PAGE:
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Neurosurgery. 2015 Feb;76(2):165-72; discussion 172. doi: 10.1227/NEU.0000000000000586.

Treatment of ruptured intracranial aneurysms with the pipeline embolization device.

Author information

1
*Department of Neurosurgery, Thomas Jefferson University and Jefferson Hospital for Neuroscience, Philadelphia, Pennsylvania; ‡Department of Neurosurgery, University of Iowa, Iowa City, Iowa.

Abstract

BACKGROUND:

The pipeline embolization device (PED) has been used for treatment of unruptured aneurysms. Little is known about the use of the PED in ruptured aneurysms.

OBJECTIVE:

To assess the safety and efficacy of the PED in ruptured intracranial aneurysms.

METHODS:

This is a case series with prospective data collection on 20 patients with freshly ruptured aneurysms who were treated with PED (with or without adjunctive coiling) at 2 cerebrovascular centers. Patients were loaded with aspirin and clopidogrel or received an infusion of tirofiban intraoperatively.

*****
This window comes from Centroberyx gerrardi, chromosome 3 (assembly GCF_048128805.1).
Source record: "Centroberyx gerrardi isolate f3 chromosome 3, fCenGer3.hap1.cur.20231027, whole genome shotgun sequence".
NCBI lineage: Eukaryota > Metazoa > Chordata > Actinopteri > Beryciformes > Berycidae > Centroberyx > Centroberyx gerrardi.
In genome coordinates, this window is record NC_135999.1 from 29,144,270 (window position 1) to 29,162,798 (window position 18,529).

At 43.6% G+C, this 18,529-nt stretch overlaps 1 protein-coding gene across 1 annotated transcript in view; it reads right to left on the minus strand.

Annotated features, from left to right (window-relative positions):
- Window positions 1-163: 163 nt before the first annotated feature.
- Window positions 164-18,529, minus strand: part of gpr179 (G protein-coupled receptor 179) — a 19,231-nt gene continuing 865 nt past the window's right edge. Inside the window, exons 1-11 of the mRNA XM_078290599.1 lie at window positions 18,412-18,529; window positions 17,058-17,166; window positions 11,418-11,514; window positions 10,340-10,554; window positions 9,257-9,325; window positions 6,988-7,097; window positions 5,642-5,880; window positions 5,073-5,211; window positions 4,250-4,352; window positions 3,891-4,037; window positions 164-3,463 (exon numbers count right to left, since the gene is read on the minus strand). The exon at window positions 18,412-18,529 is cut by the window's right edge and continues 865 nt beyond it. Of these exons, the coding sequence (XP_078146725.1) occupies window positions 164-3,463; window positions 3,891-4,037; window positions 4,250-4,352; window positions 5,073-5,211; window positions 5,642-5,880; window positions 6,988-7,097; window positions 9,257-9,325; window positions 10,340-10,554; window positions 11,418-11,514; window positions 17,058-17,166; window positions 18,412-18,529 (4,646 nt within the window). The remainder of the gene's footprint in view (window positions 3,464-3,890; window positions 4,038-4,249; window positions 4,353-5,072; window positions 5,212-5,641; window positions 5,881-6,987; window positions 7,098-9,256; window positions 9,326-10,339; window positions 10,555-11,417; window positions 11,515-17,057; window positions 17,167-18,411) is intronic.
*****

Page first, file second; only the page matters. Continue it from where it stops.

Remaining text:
RESULTS:

Hunt and Hess grades were I in 7 patients (35%), II in 9 (45%), and III in 4 (20%). The mean duration from hemorrhage to PED placement was 7±7.0 days. A single device was used in all but 1 patient (95%). The procedure was staged in 20%. There was only 1 complication (5%); this was a fatal intraoperative aneurysm dome rupture that occurred during adjunctive coil deployment. Adjunctive coiling was used in 30%. No patient required an invasive procedure after PED placement. Follow-up angiography (mean, 5.3±4.2 months; range, 2-12 months) showed 100% occlusion in 12 (80%) and incomplete occlusion in 3 patients (20%). At latest follow-up, 19 patients achieved a favorable outcome (modified rankin scale 0-2).

CONCLUSION:

In our preliminary experience, treatment of ruptured aneurysms with the PED was associated with low complication rates, high occlusion rates, and favorable outcomes. These findings suggest that PED may be a safe and effective option for patients with favorable Hunt and Hess grades and aneurysms difficult to treat with conventional methods.

PMID:
25549187
DOI:
10.1227/NEU.0000000000000586
[Indexed for MEDLINE]

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